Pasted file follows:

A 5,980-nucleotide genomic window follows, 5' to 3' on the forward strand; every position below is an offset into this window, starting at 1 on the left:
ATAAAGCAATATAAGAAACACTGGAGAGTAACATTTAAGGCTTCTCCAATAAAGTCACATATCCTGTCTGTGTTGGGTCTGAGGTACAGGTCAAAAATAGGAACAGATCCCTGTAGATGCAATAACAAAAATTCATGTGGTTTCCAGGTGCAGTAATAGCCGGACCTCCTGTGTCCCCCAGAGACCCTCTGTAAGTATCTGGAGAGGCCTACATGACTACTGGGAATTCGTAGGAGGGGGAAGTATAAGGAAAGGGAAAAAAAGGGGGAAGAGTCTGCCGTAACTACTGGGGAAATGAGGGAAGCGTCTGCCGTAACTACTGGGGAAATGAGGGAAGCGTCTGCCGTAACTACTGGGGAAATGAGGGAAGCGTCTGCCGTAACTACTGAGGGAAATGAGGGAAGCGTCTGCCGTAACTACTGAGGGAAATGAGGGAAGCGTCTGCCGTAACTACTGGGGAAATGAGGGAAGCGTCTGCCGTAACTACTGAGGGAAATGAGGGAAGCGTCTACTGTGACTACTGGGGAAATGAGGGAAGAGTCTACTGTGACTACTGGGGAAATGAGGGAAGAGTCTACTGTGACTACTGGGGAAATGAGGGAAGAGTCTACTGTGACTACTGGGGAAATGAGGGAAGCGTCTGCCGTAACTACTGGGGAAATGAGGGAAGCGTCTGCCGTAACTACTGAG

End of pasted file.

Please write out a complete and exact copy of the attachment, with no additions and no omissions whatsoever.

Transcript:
A 5,980-nucleotide genomic window follows, 5' to 3' on the forward strand; every position below is an offset into this window, starting at 1 on the left:
ATAAAGCAATATAAGAAACACTGGAGAGTAACATTTAAGGCTTCTCCAATAAAGTCACATATCCTGTCTGTGTTGGGTCTGAGGTACAGGTCAAAAATAGGAACAGATCCCTGTAGATGCAATAACAAAAATTCATGTGGTTTCCAGGTGCAGTAATAGCCGGACCTCCTGTGTCCCCCAGAGACCCTCTGTAAGTATCTGGAGAGGCCTACATGACTACTGGGAATTCGTAGGAGGGGGAAGTATAAGGAAAGGGAAAAAAAGGGGGAAGAGTCTGCCGTAACTACTGGGGAAATGAGGGAAGCGTCTGCCGTAACTACTGGGGAAATGAGGGAAGCGTCTGCCGTAACTACTGGGGAAATGAGGGAAGCGTCTGCCGTAACTACTGAGGGAAATGAGGGAAGCGTCTGCCGTAACTACTGAGGGAAATGAGGGAAGCGTCTGCCGTAACTACTGGGGAAATGAGGGAAGCGTCTGCCGTAACTACTGAGGGAAATGAGGGAAGCGTCTACTGTGACTACTGGGGAAATGAGGGAAGAGTCTACTGTGACTACTGGGGAAATGAGGGAAGAGTCTACTGTGACTACTGGGGAAATGAGGGAAGAGTCTACTGTGACTACTGGGGAAATGAGGGAAGCGTCTGCCGTAACTACTGGGGAAATGAGGGAAGCGTCTGCCGTAACTACTGAG